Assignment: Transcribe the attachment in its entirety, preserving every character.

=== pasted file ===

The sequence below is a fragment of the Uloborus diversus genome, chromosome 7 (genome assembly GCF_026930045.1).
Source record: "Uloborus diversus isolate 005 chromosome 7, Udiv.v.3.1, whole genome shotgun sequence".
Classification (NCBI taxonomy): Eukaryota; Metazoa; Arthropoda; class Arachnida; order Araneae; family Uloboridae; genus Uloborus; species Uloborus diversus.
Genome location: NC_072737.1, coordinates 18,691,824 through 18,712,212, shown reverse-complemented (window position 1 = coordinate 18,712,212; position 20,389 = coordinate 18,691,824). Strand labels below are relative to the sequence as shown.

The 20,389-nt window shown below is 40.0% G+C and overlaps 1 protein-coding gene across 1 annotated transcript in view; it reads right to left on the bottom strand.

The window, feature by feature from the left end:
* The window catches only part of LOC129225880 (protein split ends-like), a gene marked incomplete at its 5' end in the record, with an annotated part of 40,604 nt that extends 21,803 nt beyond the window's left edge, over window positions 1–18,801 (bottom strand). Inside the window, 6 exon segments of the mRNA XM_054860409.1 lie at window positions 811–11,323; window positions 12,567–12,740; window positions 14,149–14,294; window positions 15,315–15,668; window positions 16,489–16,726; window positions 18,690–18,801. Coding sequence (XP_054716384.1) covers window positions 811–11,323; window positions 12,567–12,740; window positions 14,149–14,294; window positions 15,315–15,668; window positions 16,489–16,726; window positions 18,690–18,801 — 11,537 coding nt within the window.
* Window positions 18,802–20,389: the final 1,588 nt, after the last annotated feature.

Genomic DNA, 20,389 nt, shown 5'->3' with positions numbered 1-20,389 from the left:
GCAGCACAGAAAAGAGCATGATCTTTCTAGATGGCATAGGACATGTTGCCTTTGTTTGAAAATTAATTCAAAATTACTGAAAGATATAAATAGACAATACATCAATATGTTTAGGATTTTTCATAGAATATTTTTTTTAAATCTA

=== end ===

The sequence below is a fragment of the Uloborus diversus genome, chromosome 7 (genome assembly GCF_026930045.1).
Source record: "Uloborus diversus isolate 005 chromosome 7, Udiv.v.3.1, whole genome shotgun sequence".
Classification (NCBI taxonomy): Eukaryota; Metazoa; Arthropoda; class Arachnida; order Araneae; family Uloboridae; genus Uloborus; species Uloborus diversus.
Genome location: NC_072737.1, coordinates 18,691,824 through 18,712,212, shown reverse-complemented (window position 1 = coordinate 18,712,212; position 20,389 = coordinate 18,691,824). Strand labels below are relative to the sequence as shown.

The 20,389-nt window shown below is 40.0% G+C and overlaps 1 protein-coding gene across 1 annotated transcript in view; it reads right to left on the bottom strand.

The window, feature by feature from the left end:
* The window catches only part of LOC129225880 (protein split ends-like), a gene marked incomplete at its 5' end in the record, with an annotated part of 40,604 nt that extends 21,803 nt beyond the window's left edge, over window positions 1–18,801 (bottom strand). Inside the window, 6 exon segments of the mRNA XM_054860409.1 lie at window positions 811–11,323; window positions 12,567–12,740; window positions 14,149–14,294; window positions 15,315–15,668; window positions 16,489–16,726; window positions 18,690–18,801. Coding sequence (XP_054716384.1) covers window positions 811–11,323; window positions 12,567–12,740; window positions 14,149–14,294; window positions 15,315–15,668; window positions 16,489–16,726; window positions 18,690–18,801 — 11,537 coding nt within the window.
* Window positions 18,802–20,389: the final 1,588 nt, after the last annotated feature.

Genomic DNA, 20,389 nt, shown 5'->3' with positions numbered 1-20,389 from the left:
GCAGCACAGAAAAGAGCATGATCTTTCTAGATGGCATAGGACATGTTGCCTTTGTTTGAAAATTAATTCAAAATTACTGAAAGATATAAATAGACAATACATCAATATGTTTAGGATTTTTCATAGAATATTTTTTTTAAATCTA